Celebrating New Year’s – the Thai Way

Despite making all the necessary preparations for our first, much anticipated Songkran – we bought water guns, dry bags for our clothes, dry bags for our phones – we were caught totally unprepared. Songkran is celebrated on April 13-15 every year, so of course we thought we were perfectly safe when we set out to explore Patong, Phuket on the night of April 12th. The unbearably long ride into town should have been our first clue, but there was no denying it once we drew close. Water everywhere – not just wimpy squirt guns (which we did not have because it was the 12th!) but buckets and hoses!

I was wearing a new cotton dress, my “dress” sandals, and carrying my new Sop Moei purse. As we exited the protection of the van, we made a beeline for the nearest vendor and bought yet another dry bag and these fabulous flip-flops. Then we headed down the street.IMG_2511

Lessons learned:

  • If someone smiles and asks, “Okay?” (meaning, “is it ok to squirt you?”), don’t say yes. Once you’re wet, you’re fair game.
  • Don’t wear cotton dresses. They’re clingy when wet. And uncomfortable.
  • Pee beforehand because getting squirted with cold water doesn’t help the situation.

 

The Real Songkran, Day 1 – A Dry Day

We were to meet friends at our favorite haunt, Whisgars. For 300 baht a person they promised a T-shirt, a drink, live entertainment – the blues band, Cotton Mouth – and a dry environment (which I can see might be appealing to someone who’s experienced many Songkrans). Check all water guns at the entrance. We were kind and sent our driver to pick up our friends, so now the trick was getting to Whisgars dry. It was like a video game – dashing across the street to avoid our neighborhood hostel, watching out for drive-bys, evading hoses lurking around corners, jumping behind trees as we neared our last obstacle – the pub across the street with its drunken line of protection. Let’s just say I was more successful than Brad.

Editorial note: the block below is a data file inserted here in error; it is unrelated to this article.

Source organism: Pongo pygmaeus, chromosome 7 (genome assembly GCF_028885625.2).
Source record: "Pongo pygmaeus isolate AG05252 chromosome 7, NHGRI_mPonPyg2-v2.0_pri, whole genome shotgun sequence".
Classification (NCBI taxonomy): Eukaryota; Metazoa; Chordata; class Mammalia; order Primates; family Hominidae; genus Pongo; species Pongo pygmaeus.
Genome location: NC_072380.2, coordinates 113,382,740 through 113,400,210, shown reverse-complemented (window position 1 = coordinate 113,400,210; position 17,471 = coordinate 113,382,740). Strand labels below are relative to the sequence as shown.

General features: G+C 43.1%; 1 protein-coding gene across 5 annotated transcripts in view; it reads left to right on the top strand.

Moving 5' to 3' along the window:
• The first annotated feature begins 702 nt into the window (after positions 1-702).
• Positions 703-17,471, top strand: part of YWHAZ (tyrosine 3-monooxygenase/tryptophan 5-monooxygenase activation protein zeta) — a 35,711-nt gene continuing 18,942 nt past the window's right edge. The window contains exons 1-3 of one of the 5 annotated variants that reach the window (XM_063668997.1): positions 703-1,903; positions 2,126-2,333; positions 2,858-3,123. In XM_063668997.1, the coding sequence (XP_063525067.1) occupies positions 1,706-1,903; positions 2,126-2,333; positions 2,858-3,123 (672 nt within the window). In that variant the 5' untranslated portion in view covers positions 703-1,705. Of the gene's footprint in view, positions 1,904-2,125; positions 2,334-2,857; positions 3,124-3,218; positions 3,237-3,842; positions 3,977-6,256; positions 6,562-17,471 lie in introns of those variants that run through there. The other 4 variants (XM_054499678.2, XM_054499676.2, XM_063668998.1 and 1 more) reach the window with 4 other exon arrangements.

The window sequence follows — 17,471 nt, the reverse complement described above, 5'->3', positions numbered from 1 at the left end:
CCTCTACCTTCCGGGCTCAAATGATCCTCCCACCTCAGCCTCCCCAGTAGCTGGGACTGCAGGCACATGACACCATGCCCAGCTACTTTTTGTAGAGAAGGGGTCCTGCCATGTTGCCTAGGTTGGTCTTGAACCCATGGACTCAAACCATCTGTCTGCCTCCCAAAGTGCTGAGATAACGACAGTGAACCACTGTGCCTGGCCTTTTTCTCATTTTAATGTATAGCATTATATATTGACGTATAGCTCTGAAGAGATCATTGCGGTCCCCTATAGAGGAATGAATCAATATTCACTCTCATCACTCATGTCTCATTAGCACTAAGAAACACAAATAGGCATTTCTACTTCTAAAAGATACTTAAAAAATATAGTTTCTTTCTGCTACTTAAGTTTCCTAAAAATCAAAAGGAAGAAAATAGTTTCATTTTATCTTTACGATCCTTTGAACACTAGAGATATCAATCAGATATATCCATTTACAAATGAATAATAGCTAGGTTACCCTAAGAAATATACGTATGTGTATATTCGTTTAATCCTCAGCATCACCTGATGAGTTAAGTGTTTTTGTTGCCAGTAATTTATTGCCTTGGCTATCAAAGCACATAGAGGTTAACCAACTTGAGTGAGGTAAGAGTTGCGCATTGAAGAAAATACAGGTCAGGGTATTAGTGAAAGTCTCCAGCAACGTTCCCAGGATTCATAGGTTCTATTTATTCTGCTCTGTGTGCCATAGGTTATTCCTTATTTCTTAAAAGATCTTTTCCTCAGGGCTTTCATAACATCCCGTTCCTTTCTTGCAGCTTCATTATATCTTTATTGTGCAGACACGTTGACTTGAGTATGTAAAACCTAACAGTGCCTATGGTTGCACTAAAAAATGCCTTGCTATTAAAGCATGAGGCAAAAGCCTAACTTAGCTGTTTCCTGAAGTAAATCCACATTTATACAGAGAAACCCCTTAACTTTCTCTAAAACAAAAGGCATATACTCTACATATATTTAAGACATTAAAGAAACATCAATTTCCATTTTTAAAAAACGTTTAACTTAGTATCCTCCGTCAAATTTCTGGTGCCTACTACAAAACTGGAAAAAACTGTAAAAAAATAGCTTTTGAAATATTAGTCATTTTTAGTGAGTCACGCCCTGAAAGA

Songkran, Day 2 – A Wet Day

Armed with our giant squirt guns, dry bags, tank tops and shorts, and our cheap flip-flops, we headed for Silom Road, one of two main streets closed off for the celebration. We thought we were prepared, but can you really be prepared for a no-holds barred water-fight with thousands of your newest friends? As you walk down the street, ice-cold water surprises you from behind, buckets and hoses assault you from the sides as people lie in wait. And the children! They were often the most fierce. (This would include Melissa and Brad!) As we finished our parade up one side and down the other, we positioned ourselves at the entrance and welcomed the “dry shirts”, a phrase someone delighted in yelling again and again. (Tip for next year: bring lots of small change as it costs 5 baht to refill, and we refilled A LOT.)

 

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The onslaught

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We’re ready!

Ready to leave, we once again sent our friends in our car. We wrapped ourselves in towels and jumped into a tuk-tuk – you know, an open-air vehicle. Smart, right? Safely on the highway, far from the melee, we relax, enjoy the ride. Then a little boy rolls down his window and starts spraying us. Nowhere is safe. Brad returns the favor – in their car. Traffic inches forward, but our driver doesn’t move. (He’s enjoying this way too much!) As we enter Soi 23, a narrow street filled with revelers just getting ready for the evening, we are sitting ducks. Buckets, hoses 2 feet away and us with nowhere to go as our driver, once again, inches down the street. Our towels, us – drenched. Our driver – not a drop on him!

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Day 3 – A Cultural Songkran

Songkran is steeped in tradition. Water represents purification, washing away bad luck to begin the year anew. Families visit local temples and cleanse the Buddha statues. Mornings begin with merit-making, food is offered to monks. As our friends and Melissa had a limited time in Bangkok, we wanted them to experience more than water, so we headed to the temples.

As we approached Wat Pho, panic quickly swept in. So. Many. People. And so hot! (There’s a reason a huge water festival is held during the hottest month.) Surprisingly the crowd thinned once we entered the temple (where did they all go?). The usually serene temple was alive with tradition – music, dancing, sandcastles, and hanging money.

 

After a much needed, air-conditioned lunch break, we headed for Wat Phra Kaew and were greeted by this:

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Apparently the Royal Family was worshipping there, so we detoured to Wat Saket, Temple of the Golden Mount. It was a pleasant surprise complete with Wifi at the summit and a blessing by a monk.

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